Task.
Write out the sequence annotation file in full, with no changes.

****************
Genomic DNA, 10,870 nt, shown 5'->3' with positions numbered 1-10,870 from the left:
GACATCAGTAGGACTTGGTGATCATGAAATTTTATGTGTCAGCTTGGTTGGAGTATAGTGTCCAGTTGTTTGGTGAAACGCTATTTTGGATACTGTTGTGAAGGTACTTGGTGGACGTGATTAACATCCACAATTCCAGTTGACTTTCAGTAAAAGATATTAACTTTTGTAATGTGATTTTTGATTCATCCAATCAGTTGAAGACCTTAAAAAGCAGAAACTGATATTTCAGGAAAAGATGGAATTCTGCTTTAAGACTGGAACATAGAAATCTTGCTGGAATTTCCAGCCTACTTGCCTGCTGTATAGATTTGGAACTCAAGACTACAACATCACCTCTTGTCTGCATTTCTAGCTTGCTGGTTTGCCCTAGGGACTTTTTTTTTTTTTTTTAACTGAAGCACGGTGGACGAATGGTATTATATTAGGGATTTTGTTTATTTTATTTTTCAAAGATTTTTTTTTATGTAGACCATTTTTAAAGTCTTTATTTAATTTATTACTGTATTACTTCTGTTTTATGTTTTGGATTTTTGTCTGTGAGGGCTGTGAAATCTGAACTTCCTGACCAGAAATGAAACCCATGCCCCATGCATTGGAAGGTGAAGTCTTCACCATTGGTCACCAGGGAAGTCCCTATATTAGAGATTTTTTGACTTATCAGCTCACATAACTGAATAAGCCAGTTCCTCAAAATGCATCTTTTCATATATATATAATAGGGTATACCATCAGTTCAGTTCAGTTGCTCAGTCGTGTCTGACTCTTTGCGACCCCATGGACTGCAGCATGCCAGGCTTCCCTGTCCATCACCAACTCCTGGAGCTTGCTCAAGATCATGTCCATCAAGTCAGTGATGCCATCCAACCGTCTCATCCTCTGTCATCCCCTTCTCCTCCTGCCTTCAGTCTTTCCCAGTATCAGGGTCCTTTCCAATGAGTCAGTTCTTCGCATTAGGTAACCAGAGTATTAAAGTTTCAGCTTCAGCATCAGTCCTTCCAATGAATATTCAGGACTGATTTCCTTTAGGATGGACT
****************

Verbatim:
Genomic DNA, 10,870 nt, shown 5'->3' with positions numbered 1-10,870 from the left:
GACATCAGTAGGACTTGGTGATCATGAAATTTTATGTGTCAGCTTGGTTGGAGTATAGTGTCCAGTTGTTTGGTGAAACGCTATTTTGGATACTGTTGTGAAGGTACTTGGTGGACGTGATTAACATCCACAATTCCAGTTGACTTTCAGTAAAAGATATTAACTTTTGTAATGTGATTTTTGATTCATCCAATCAGTTGAAGACCTTAAAAAGCAGAAACTGATATTTCAGGAAAAGATGGAATTCTGCTTTAAGACTGGAACATAGAAATCTTGCTGGAATTTCCAGCCTACTTGCCTGCTGTATAGATTTGGAACTCAAGACTACAACATCACCTCTTGTCTGCATTTCTAGCTTGCTGGTTTGCCCTAGGGACTTTTTTTTTTTTTTTTAACTGAAGCACGGTGGACGAATGGTATTATATTAGGGATTTTGTTTATTTTATTTTTCAAAGATTTTTTTTTATGTAGACCATTTTTAAAGTCTTTATTTAATTTATTACTGTATTACTTCTGTTTTATGTTTTGGATTTTTGTCTGTGAGGGCTGTGAAATCTGAACTTCCTGACCAGAAATGAAACCCATGCCCCATGCATTGGAAGGTGAAGTCTTCACCATTGGTCACCAGGGAAGTCCCTATATTAGAGATTTTTTGACTTATCAGCTCACATAACTGAATAAGCCAGTTCCTCAAAATGCATCTTTTCATATATATATAATAGGGTATACCATCAGTTCAGTTCAGTTGCTCAGTCGTGTCTGACTCTTTGCGACCCCATGGACTGCAGCATGCCAGGCTTCCCTGTCCATCACCAACTCCTGGAGCTTGCTCAAGATCATGTCCATCAAGTCAGTGATGCCATCCAACCGTCTCATCCTCTGTCATCCCCTTCTCCTCCTGCCTTCAGTCTTTCCCAGTATCAGGGTCCTTTCCAATGAGTCAGTTCTTCGCATTAGGTAACCAGAGTATTAAAGTTTCAGCTTCAGCATCAGTCCTTCCAATGAATATTCAGGACTGATTTCCTTTAGGATGGACT